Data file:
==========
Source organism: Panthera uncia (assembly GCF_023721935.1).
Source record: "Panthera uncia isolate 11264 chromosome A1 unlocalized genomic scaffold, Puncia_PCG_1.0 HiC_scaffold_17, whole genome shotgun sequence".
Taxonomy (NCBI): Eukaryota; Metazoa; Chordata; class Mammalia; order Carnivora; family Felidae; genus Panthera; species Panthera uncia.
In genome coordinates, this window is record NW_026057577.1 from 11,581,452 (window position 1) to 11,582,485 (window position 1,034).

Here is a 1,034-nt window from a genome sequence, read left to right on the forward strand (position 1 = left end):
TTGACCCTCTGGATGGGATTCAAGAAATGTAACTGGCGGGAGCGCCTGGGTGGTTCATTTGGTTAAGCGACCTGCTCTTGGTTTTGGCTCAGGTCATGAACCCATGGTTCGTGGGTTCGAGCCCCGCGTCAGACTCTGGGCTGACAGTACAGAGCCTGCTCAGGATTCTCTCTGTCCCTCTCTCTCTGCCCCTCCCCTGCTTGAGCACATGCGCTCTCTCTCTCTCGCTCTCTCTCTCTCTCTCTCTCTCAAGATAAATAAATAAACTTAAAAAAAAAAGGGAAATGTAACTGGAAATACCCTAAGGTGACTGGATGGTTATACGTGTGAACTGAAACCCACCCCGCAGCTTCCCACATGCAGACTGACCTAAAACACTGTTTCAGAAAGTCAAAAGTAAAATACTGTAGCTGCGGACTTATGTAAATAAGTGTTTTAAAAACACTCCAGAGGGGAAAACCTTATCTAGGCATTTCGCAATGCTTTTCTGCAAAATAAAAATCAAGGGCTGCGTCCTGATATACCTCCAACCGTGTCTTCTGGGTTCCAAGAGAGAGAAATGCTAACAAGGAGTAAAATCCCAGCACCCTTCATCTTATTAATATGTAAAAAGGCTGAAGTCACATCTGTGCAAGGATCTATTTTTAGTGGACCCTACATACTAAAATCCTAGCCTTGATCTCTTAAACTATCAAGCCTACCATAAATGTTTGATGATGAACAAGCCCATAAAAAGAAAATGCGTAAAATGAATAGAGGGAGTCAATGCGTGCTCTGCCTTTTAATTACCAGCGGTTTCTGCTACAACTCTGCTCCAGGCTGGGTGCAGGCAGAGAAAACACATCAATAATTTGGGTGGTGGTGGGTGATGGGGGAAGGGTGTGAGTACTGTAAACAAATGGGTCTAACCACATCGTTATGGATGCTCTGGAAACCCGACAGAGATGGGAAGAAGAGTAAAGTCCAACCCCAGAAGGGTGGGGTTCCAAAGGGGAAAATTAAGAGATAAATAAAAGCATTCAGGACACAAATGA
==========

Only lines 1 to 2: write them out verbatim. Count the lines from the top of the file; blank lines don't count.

Source organism: Panthera uncia (assembly GCF_023721935.1).
Source record: "Panthera uncia isolate 11264 chromosome A1 unlocalized genomic scaffold, Puncia_PCG_1.0 HiC_scaffold_17, whole genome shotgun sequence".